And so I think that's something that, you know, as we begin to see all these things reopening, we need to be thinking about that we're still having this happen. It's still with us. It's still with us in relatively high numbers.

CAMEROTA: I want to also bring in Dr. Vivek Murthy right now. He's the former U.S. surgeon general and a public health adviser for the Biden campaign.

So Dr. Murthy, what about that? Because just yesterday the University of Washington -- that's the model that we've all heard so much about, that the White House has been using -- released these new, updated numbers, and they got a lot of attention, because they had gone up from their previous expectation of 60,000 Americans dead to 74,000.

But that, they thought, would be by the first week of August. If we stay at this current clip, we're going to hit 74,000 well before August. If we -- if 2,000 Americans -- if we have leveled off somehow at 2,000 Americans dying per day, which is what has basically happened for the last several days, we're going to be at 74,000 in a matter of just a couple of weeks.

DR. VIVEK MURTHY, FORMER U.S. SURGEON GENERAL: Alisyn, you're pointing out a very important point here, which is that we have to be cautious with the models that we look at. We have -- we know the models aren't perfect, and we know that they're based on assumptions.

And the IHME model from the University of Washington, which has been relied upon heavily by the White House, is based on perhaps the most optimistic of assumptions, including the fact that every state would do stay-at-home orders, that they would observe those orders, and they would not lift them prematurely.

But we've already seen that those assumptions don't hold water. Many states, even states like Florida, which did put in stay-at-home orders, had larger loopholes for religious gatherings, for example. So -- and now we already see that states are starting to relax these restrictions.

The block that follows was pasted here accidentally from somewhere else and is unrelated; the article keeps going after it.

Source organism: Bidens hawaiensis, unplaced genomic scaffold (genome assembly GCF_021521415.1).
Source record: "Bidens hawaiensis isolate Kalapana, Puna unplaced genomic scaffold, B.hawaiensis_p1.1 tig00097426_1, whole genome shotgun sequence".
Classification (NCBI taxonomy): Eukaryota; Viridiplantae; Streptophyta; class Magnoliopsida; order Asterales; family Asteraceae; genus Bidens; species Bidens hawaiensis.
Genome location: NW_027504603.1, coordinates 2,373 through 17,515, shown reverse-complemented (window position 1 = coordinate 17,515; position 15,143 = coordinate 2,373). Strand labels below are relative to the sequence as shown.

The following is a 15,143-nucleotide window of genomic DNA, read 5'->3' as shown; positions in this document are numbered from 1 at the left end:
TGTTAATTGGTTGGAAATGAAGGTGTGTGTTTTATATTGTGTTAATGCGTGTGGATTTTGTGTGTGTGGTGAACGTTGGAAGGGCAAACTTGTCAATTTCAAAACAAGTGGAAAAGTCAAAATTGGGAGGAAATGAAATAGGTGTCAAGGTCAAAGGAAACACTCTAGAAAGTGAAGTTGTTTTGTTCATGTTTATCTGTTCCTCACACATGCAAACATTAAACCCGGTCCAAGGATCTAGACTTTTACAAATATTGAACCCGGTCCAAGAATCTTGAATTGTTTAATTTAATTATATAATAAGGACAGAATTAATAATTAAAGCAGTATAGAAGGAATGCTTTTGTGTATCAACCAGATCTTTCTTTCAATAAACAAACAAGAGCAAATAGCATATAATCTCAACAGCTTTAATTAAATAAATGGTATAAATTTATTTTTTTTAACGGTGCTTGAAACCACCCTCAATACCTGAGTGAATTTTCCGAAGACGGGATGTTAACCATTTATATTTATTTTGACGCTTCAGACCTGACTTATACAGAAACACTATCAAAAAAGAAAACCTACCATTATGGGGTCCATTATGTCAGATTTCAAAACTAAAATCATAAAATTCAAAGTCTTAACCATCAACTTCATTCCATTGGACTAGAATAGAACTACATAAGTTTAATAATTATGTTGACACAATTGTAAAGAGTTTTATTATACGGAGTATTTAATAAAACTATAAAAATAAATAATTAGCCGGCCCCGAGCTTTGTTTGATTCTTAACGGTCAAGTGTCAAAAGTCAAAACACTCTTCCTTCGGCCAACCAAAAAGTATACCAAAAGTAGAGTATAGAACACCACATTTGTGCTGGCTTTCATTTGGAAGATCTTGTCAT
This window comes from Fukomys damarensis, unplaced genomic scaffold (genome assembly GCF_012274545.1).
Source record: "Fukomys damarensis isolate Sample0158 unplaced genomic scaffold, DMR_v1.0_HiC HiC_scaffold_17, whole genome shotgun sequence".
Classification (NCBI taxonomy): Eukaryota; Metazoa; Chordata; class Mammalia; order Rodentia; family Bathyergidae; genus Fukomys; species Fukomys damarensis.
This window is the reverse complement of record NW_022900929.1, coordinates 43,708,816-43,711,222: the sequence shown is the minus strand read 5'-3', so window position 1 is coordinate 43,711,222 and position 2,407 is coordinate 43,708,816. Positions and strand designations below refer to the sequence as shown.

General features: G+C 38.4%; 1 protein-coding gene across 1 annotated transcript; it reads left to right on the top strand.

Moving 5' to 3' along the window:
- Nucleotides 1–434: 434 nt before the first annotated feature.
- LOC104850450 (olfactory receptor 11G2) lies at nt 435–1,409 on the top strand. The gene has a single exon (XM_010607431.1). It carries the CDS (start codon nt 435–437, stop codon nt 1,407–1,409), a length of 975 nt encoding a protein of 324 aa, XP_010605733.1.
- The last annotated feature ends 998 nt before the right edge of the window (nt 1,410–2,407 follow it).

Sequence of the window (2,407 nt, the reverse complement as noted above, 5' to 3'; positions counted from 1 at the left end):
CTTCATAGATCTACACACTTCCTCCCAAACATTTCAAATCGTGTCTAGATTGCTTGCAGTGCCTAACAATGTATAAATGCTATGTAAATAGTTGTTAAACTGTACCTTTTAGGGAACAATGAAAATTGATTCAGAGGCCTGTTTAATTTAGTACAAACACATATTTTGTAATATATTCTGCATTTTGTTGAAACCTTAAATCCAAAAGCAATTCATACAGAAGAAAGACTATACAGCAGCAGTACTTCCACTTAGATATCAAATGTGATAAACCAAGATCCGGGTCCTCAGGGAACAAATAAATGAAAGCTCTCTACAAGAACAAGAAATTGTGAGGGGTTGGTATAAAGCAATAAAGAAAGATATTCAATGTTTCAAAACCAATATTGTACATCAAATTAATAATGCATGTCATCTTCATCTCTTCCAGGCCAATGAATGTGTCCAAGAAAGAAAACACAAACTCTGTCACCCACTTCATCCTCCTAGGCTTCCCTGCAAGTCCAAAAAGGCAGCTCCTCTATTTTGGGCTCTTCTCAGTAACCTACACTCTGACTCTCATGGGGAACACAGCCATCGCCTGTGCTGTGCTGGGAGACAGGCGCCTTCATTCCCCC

The key point here is that we are not out of the woods. And we are still learning more about this virus each day. Which means we have to be cautious. It means we shouldn't be relaxing restrictions until we see cases coming down significantly for a prolonged period of time. And we certainly shouldn't do it until we have the testing and contact tracing capacity to detect and catch the virus when it does surge again.

BERMAN: There's clearly so much tension, though, out there in this country with the desire among some to get back to work and to reopen and to be normal, if that's even possible, again.

So yesterday, Dr. Kraft, you had the president order meat companies to keep producing, opening up these meat-processing plants. Now, I get that. We'll talk about the economic implications of that. People want their sausage.

But what are the public health implications of forcing workers back in these factories where they've been getting sick?

KRAFT: I think what we're going to start to see is that this is shifting from guidance and consistent messaging to really putting the onus for personal responsibility. So it's now becoming sort of our decision on how to protect yourselves, what to do, because these messages are varied across our country.

And so we -- it's going to be up to us to figure out how we're going to keep ourselves safe and how we're going to keep our families safe and how we keep our co-workers safe. And I think that that onus is pretty clearly putting back on the businesses and the personal individuals or individuals in this country. [06:10:16]

CAMEROTA: Dr. Murthy, I want to talk about something else out of the White House yesterday.

And that was Vice President Pence went to visit the Mayo Clinic, and every single person that he was around and encountered had a mask on, because that's their policy. And he was well within six feet of people, as you can see. He's elbow bumping various people and talking to them, talking to patients. He's not wearing a mask.